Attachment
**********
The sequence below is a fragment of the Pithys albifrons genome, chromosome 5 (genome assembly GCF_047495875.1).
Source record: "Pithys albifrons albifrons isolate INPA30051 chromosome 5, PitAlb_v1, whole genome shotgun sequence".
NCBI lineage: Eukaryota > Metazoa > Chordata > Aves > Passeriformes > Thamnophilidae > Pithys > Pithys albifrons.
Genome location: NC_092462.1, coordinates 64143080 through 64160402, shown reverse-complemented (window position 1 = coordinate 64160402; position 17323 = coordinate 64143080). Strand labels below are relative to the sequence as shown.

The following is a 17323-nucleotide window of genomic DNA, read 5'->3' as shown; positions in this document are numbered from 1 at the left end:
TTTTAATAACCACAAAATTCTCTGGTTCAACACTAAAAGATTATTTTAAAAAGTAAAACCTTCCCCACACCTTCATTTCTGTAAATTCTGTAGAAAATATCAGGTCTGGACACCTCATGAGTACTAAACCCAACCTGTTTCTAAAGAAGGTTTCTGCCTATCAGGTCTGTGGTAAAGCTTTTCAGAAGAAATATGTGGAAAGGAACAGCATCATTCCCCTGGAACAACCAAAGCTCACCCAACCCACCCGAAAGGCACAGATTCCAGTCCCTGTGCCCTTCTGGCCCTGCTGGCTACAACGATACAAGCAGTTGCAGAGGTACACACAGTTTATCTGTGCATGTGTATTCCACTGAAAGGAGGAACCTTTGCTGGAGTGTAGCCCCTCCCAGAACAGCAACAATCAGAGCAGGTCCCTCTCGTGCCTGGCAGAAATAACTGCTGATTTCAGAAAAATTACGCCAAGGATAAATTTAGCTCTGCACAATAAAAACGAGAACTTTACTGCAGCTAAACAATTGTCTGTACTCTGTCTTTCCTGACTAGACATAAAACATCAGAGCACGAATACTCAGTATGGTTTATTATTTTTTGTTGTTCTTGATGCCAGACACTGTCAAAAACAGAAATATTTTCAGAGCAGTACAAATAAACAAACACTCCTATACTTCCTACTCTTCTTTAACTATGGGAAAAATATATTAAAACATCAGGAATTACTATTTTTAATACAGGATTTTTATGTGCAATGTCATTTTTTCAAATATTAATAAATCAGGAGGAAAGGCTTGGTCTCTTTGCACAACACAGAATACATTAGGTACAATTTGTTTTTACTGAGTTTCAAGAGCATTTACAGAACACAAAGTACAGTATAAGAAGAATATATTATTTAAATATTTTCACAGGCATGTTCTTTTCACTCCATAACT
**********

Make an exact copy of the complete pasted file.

The sequence below is a fragment of the Pithys albifrons genome, chromosome 5 (genome assembly GCF_047495875.1).
Source record: "Pithys albifrons albifrons isolate INPA30051 chromosome 5, PitAlb_v1, whole genome shotgun sequence".
NCBI lineage: Eukaryota > Metazoa > Chordata > Aves > Passeriformes > Thamnophilidae > Pithys > Pithys albifrons.
Genome location: NC_092462.1, coordinates 64143080 through 64160402, shown reverse-complemented (window position 1 = coordinate 64160402; position 17323 = coordinate 64143080). Strand labels below are relative to the sequence as shown.

The following is a 17323-nucleotide window of genomic DNA, read 5'->3' as shown; positions in this document are numbered from 1 at the left end:
TTTTAATAACCACAAAATTCTCTGGTTCAACACTAAAAGATTATTTTAAAAAGTAAAACCTTCCCCACACCTTCATTTCTGTAAATTCTGTAGAAAATATCAGGTCTGGACACCTCATGAGTACTAAACCCAACCTGTTTCTAAAGAAGGTTTCTGCCTATCAGGTCTGTGGTAAAGCTTTTCAGAAGAAATATGTGGAAAGGAACAGCATCATTCCCCTGGAACAACCAAAGCTCACCCAACCCACCCGAAAGGCACAGATTCCAGTCCCTGTGCCCTTCTGGCCCTGCTGGCTACAACGATACAAGCAGTTGCAGAGGTACACACAGTTTATCTGTGCATGTGTATTCCACTGAAAGGAGGAACCTTTGCTGGAGTGTAGCCCCTCCCAGAACAGCAACAATCAGAGCAGGTCCCTCTCGTGCCTGGCAGAAATAACTGCTGATTTCAGAAAAATTACGCCAAGGATAAATTTAGCTCTGCACAATAAAAACGAGAACTTTACTGCAGCTAAACAATTGTCTGTACTCTGTCTTTCCTGACTAGACATAAAACATCAGAGCACGAATACTCAGTATGGTTTATTATTTTTTGTTGTTCTTGATGCCAGACACTGTCAAAAACAGAAATATTTTCAGAGCAGTACAAATAAACAAACACTCCTATACTTCCTACTCTTCTTTAACTATGGGAAAAATATATTAAAACATCAGGAATTACTATTTTTAATACAGGATTTTTATGTGCAATGTCATTTTTTCAAATATTAATAAATCAGGAGGAAAGGCTTGGTCTCTTTGCACAACACAGAATACATTAGGTACAATTTGTTTTTACTGAGTTTCAAGAGCATTTACAGAACACAAAGTACAGTATAAGAAGAATATATTATTTAAATATTTTCACAGGCATGTTCTTTTCACTCCATAACT